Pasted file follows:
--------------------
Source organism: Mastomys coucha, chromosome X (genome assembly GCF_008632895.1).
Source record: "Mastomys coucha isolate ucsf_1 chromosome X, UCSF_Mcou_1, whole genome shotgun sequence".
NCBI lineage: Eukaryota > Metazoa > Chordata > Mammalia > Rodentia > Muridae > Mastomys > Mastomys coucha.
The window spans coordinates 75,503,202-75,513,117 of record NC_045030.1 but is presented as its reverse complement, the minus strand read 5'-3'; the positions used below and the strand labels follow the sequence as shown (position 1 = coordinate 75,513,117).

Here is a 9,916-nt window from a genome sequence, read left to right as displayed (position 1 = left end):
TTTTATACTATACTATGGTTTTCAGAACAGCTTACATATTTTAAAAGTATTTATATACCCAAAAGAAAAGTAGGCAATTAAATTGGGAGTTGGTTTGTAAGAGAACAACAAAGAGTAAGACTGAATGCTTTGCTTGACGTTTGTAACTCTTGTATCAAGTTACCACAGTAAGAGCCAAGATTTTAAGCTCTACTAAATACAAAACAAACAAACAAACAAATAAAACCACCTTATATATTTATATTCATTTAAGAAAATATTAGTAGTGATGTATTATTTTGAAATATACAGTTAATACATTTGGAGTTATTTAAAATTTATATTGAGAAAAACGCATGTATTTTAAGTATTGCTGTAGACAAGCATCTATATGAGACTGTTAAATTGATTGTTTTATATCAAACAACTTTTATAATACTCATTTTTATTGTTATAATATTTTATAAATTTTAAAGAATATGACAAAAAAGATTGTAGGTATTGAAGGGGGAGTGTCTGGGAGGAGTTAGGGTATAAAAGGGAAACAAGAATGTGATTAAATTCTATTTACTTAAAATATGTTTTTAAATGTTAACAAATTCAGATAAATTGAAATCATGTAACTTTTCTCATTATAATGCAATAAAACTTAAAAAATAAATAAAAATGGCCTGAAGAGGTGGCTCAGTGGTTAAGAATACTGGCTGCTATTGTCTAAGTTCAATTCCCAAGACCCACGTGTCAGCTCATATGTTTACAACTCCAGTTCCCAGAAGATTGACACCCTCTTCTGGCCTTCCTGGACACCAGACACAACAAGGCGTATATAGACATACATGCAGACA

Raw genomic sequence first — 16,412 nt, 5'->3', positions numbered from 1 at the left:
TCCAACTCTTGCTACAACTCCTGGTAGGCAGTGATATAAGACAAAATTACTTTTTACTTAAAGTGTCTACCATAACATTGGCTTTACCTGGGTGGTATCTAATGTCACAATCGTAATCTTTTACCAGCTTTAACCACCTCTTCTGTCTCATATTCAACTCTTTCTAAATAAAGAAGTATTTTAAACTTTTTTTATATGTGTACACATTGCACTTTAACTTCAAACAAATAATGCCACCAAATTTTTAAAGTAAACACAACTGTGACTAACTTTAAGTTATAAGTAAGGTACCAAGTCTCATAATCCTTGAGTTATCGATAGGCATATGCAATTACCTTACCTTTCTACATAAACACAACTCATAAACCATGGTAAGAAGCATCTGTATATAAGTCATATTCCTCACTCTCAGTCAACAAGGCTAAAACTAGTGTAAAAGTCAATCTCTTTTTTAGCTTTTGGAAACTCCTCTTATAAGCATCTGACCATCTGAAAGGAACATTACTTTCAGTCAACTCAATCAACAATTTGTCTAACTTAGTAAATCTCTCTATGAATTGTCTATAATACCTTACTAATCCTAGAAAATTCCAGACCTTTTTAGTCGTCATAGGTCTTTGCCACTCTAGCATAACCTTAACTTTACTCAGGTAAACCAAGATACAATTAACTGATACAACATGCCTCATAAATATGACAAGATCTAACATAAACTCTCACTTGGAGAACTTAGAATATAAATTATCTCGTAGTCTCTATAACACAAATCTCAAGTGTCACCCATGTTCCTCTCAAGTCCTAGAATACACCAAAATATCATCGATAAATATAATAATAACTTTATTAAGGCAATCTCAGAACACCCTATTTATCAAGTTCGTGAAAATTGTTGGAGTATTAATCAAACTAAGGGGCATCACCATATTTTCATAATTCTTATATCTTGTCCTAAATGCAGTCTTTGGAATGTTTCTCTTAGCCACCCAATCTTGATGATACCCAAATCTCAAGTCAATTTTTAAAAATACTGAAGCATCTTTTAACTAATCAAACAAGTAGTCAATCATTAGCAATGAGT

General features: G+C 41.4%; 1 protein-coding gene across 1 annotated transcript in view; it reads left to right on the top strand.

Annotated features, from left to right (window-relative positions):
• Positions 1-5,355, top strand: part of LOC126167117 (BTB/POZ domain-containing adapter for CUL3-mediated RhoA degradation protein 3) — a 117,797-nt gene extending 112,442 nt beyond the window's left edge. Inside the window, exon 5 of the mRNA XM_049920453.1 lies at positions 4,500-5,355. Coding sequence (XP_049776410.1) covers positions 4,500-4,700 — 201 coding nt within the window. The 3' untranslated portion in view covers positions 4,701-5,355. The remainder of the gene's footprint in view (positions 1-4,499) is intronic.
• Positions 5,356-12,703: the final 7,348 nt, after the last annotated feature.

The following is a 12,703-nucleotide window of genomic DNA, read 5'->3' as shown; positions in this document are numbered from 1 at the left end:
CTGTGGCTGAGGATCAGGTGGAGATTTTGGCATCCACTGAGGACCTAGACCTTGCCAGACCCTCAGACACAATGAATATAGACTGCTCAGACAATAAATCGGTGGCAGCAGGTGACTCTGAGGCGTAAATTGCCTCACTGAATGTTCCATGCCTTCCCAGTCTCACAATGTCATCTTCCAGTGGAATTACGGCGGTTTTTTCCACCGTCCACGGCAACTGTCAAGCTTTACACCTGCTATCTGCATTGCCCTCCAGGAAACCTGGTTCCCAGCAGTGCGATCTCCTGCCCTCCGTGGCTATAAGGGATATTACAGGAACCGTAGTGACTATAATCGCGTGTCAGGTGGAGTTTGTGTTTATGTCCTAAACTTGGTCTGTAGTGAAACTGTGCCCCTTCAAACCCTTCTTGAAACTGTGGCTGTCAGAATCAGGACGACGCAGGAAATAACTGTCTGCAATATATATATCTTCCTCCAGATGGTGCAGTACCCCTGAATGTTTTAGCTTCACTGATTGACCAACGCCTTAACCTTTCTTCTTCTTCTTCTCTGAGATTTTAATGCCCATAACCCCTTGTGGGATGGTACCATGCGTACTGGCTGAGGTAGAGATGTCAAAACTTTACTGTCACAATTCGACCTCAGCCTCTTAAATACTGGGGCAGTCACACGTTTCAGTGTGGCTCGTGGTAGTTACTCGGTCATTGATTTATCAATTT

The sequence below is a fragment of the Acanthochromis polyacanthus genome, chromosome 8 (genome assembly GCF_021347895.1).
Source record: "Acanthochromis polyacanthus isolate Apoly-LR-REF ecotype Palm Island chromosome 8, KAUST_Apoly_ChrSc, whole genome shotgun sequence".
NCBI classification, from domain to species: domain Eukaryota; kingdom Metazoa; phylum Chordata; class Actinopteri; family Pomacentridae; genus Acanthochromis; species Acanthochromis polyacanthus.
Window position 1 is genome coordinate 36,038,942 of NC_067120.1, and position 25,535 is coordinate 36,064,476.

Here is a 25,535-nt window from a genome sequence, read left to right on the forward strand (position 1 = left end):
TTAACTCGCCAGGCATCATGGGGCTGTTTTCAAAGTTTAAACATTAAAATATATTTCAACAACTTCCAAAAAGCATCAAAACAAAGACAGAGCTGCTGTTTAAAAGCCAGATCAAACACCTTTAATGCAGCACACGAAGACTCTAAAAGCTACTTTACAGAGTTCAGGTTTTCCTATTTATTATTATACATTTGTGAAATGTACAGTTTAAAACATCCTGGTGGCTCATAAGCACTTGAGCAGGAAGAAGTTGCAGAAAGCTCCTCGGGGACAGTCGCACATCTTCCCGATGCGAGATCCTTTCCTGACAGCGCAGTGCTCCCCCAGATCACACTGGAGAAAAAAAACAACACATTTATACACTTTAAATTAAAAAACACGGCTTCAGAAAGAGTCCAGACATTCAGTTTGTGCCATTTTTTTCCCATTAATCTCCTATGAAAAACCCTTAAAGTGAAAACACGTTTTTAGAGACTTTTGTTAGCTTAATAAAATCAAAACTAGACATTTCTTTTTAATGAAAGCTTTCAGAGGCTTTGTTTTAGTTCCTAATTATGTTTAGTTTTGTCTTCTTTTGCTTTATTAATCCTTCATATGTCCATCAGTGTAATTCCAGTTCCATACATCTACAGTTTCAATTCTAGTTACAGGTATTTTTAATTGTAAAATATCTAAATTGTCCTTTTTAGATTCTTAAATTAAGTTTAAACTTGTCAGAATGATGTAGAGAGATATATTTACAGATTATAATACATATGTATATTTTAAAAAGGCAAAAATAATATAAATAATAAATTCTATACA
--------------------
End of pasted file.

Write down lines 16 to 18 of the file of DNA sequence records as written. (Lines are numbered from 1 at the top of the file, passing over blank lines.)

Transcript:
Source record: "Acanthochromis polyacanthus isolate Apoly-LR-REF ecotype Palm Island chromosome 8, KAUST_Apoly_ChrSc, whole genome shotgun sequence".
NCBI classification, from domain to species: domain Eukaryota; kingdom Metazoa; phylum Chordata; class Actinopteri; family Pomacentridae; genus Acanthochromis; species Acanthochromis polyacanthus.
Window position 1 is genome coordinate 36,038,942 of NC_067120.1, and position 25,535 is coordinate 36,064,476.